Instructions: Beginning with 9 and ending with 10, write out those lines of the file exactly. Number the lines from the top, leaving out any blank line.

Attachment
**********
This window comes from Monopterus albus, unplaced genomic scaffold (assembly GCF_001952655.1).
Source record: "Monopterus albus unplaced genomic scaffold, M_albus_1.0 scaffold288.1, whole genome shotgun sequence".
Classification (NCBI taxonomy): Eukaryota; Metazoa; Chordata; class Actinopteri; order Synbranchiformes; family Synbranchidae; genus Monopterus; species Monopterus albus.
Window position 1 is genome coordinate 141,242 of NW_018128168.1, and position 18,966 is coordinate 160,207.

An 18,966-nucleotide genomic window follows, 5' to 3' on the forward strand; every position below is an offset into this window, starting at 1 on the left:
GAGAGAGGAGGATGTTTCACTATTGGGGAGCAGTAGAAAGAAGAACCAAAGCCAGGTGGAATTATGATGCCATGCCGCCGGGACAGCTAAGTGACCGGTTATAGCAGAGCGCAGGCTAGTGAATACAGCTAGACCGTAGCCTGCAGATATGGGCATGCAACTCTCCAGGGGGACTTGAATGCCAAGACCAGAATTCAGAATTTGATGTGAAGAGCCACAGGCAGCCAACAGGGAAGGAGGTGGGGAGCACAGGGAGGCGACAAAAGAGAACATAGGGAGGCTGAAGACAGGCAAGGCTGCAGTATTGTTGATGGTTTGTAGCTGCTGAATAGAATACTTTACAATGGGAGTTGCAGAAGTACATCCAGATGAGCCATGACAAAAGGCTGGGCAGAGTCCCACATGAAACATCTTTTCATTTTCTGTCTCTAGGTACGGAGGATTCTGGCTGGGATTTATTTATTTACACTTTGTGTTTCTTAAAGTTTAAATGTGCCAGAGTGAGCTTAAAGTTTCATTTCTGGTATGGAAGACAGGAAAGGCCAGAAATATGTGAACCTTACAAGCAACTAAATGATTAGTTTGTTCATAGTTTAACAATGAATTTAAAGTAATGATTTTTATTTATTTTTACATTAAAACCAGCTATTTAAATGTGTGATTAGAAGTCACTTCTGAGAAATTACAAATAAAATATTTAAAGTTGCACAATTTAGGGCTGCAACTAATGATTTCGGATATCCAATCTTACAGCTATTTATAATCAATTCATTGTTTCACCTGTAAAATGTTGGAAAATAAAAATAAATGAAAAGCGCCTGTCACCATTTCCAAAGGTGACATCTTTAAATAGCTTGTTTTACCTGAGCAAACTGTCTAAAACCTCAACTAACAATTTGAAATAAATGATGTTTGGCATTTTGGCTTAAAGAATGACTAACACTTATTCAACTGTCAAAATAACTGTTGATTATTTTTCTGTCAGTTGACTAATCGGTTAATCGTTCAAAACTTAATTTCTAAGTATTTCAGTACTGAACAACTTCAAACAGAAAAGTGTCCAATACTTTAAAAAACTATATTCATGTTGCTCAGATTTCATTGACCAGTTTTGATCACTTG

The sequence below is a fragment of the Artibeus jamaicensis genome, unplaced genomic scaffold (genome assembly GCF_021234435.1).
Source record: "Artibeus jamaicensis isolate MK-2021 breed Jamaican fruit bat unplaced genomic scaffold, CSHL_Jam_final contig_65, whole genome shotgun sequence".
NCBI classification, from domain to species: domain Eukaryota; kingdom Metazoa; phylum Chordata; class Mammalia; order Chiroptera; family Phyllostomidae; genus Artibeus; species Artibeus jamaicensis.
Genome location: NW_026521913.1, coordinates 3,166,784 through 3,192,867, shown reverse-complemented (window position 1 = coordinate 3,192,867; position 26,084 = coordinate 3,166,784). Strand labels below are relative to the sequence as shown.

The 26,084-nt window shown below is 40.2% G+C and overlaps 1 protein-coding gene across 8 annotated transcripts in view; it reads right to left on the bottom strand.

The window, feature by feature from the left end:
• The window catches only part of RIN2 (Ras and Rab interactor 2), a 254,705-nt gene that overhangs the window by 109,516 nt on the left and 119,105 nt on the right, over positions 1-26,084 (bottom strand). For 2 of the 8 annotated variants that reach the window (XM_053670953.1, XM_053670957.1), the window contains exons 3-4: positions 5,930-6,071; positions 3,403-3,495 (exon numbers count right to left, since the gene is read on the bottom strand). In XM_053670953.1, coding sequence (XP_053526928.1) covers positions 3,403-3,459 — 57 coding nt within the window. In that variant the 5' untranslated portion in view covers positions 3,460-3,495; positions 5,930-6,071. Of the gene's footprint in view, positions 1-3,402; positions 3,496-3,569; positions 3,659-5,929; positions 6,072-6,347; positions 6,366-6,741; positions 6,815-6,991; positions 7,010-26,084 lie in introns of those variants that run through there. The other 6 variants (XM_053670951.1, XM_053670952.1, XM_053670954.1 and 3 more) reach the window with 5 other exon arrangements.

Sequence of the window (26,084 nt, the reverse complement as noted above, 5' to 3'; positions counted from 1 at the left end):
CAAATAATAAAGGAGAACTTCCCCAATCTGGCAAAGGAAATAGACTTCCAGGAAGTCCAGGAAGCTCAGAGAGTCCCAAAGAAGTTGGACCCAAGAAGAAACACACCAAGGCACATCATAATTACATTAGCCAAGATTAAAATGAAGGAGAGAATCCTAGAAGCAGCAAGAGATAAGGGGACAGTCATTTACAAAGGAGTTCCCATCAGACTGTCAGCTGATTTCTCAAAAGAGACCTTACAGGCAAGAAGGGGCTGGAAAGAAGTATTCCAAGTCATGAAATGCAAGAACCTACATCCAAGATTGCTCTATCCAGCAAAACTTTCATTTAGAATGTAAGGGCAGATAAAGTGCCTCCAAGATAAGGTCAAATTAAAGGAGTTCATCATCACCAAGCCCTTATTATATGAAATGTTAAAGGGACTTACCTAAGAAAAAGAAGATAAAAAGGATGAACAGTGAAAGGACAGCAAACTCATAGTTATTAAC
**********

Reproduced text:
NCBI classification, from domain to species: domain Eukaryota; kingdom Metazoa; phylum Chordata; class Mammalia; order Chiroptera; family Phyllostomidae; genus Artibeus; species Artibeus jamaicensis.
Genome location: NW_026521913.1, coordinates 3,166,784 through 3,192,867, shown reverse-complemented (window position 1 = coordinate 3,192,867; position 26,084 = coordinate 3,166,784). Strand labels below are relative to the sequence as shown.